I don’t remember how old I was when I became aware of my eyebrows. I mean, I always knew I had eyebrows, and while I often forgot what they were called — when I was very little I referred to them as my “eyelashes" — they were always there. They were just a part of who I was. But sometime in middle, around the age of 12 or 13, I became hyperaware of their presence. They were wiry and wild, big and bushy, and because it looked like there were two not-so-small caterpillars obscuring my gaze. Two dark, brown, caterpillars. They were thick, unkempt, and so much bolder than I was ready to handle. And they still are! My eyebrows go wild whenever I don't wax.
And while I came to accept the fuzzy “bands” which dominated my face, they are still a point of contention — so much so that I started waxing in my early 20s and never looked back. I thought that if I wanted to be "pretty," I had to present myself as "put together." If I wanted to be pretty, I had to have big breasts, a thin waist, and a perfect, come-hither gaze. If I wanted to be pretty, I had to wax. Period. End of story. Plus, everyone else was doing it, so why shouldn't I? I've never quite recovered from the societal pressure to look a certain way and to this day my brows still have the power to unhinge me and make me feel insecure if I give them more than a second glance.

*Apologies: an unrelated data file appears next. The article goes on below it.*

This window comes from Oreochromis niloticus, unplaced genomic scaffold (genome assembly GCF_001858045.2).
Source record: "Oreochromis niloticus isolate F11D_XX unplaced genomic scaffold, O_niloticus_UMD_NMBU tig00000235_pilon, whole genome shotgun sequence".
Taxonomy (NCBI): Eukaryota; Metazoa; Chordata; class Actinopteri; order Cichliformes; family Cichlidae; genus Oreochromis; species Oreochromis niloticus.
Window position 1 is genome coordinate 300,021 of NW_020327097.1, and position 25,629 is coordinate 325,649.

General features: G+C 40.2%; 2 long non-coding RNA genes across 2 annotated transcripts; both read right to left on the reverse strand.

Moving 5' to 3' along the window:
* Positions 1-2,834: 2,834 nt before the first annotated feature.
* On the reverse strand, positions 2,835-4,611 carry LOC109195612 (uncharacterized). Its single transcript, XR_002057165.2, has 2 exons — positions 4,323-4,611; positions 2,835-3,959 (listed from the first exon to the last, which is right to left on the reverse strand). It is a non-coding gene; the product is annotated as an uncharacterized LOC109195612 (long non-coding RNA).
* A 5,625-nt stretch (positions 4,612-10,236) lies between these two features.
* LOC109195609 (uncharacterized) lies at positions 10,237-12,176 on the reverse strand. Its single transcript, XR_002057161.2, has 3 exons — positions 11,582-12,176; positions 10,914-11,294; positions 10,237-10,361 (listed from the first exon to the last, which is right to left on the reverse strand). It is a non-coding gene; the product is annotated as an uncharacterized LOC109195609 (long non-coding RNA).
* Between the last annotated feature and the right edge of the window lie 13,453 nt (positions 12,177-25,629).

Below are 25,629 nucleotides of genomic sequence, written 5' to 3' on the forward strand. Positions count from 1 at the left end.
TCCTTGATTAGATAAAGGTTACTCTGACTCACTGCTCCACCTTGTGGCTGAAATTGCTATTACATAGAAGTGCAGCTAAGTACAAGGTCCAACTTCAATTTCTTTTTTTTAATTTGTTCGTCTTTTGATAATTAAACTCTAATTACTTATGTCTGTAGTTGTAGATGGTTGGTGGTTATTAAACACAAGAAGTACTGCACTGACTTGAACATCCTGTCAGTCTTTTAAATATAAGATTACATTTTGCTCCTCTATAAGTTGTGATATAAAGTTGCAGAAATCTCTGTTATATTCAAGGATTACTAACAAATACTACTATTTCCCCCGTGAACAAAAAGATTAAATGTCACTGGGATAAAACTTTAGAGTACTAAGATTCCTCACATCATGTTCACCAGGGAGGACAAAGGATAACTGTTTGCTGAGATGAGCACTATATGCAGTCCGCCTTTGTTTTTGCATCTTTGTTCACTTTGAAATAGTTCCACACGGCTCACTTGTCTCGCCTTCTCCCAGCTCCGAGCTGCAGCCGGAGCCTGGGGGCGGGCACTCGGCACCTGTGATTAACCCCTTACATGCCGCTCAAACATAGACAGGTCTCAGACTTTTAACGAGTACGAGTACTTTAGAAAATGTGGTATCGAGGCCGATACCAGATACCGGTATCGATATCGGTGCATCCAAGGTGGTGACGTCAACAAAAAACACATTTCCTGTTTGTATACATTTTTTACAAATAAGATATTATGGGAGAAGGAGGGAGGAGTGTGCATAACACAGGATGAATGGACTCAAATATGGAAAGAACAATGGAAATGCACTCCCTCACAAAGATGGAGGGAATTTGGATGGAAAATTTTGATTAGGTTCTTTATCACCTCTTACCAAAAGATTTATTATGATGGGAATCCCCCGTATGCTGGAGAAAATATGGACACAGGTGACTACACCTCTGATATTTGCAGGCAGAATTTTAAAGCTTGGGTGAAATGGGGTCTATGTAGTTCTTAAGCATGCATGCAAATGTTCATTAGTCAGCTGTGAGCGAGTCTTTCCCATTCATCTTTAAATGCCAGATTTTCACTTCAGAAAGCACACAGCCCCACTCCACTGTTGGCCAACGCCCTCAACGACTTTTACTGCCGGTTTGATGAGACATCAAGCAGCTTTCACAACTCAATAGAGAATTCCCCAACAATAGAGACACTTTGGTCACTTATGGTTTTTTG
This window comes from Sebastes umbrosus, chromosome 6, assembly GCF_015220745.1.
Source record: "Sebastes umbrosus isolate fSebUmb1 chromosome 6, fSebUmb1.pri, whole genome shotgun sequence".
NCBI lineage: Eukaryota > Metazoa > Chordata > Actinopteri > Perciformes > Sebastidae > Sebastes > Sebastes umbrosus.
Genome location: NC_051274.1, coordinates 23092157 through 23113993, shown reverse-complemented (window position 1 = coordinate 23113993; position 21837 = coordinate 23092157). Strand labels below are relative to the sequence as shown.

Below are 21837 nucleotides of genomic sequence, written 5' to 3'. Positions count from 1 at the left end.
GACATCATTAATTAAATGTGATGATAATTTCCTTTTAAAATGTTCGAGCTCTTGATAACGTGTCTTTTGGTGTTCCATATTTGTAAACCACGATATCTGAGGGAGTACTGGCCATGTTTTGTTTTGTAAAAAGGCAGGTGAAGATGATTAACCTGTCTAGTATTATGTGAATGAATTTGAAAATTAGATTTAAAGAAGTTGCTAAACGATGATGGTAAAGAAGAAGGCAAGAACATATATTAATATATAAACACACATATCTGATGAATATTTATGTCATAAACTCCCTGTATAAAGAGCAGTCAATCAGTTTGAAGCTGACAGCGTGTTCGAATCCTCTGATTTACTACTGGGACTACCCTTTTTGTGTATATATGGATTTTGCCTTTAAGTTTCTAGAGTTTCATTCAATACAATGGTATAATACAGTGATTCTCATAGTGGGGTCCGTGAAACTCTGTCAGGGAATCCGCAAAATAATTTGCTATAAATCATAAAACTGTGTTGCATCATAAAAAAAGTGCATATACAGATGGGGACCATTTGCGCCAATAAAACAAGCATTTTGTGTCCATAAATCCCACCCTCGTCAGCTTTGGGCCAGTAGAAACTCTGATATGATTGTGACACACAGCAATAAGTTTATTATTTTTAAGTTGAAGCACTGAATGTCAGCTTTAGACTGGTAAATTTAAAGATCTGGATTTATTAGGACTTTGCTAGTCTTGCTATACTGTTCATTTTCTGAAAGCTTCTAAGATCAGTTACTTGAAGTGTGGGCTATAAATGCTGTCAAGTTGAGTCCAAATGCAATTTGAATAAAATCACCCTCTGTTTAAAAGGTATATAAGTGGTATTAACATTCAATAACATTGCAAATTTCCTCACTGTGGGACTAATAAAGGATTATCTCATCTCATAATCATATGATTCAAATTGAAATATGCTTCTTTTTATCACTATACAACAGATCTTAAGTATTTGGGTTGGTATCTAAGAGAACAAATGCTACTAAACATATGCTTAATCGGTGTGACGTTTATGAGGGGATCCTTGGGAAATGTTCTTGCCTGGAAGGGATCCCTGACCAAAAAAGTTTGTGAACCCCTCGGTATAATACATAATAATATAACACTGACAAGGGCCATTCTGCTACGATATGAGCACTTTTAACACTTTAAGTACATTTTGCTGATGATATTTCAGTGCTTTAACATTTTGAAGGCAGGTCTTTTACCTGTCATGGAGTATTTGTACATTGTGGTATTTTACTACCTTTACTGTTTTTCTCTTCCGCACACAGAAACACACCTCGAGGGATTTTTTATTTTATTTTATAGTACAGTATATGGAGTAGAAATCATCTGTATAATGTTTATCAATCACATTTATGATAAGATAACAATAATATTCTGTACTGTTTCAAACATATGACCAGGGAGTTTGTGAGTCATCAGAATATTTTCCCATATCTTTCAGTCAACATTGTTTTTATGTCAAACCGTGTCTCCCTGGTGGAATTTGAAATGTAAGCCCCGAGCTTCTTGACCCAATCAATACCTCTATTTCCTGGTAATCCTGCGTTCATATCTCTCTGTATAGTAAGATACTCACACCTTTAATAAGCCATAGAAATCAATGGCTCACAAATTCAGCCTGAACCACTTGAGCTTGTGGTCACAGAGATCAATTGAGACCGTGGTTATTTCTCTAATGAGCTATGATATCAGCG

The premise was simple: go an entire month without waxing my eyebrows. No trimming. No tweezing. No plucking, and no maintenance of any kind aside from a brow brush. And while I readily accepted this experiment when it came my way, had I given it a second thought I may have reconsidered, because it fell during the holidays, New Year’s, a huge family vacation, and my vow renewal ceremony with my husband. (No big deal.)
So why "take it on?" Truthfully, I'm not sure. I'd love to say I wanted to learn something about myself or prove something to myself , but that wasn't the case — at least not here. I simply wanted to embark on this experiment to see if I could, to see if I could "live on the edge," and live outside my comfort zone.
I’ll be honest: I don’t have much to say about week one. I mean, I started the week out with a wax. (I had to get my brows in order before I could let them go!) But once they were done it was an easy, no-fuss week. And my brows looked fab! And aside from my from my usual post-wax breakout, I didn’t give much thought to them or the experiment.
That said, I was self-conscious for a day or two — thanks to the small pimples scattered across my bridge and over each eye — but my confidence returned as soon as they cleared up. All-in-all, things couldn’t have been better. There was no upkeep involved. I didn't have to "do" anything (just roll out of bed and brush my hair), and I couldn’t have felt better. Week one couldn't have been better.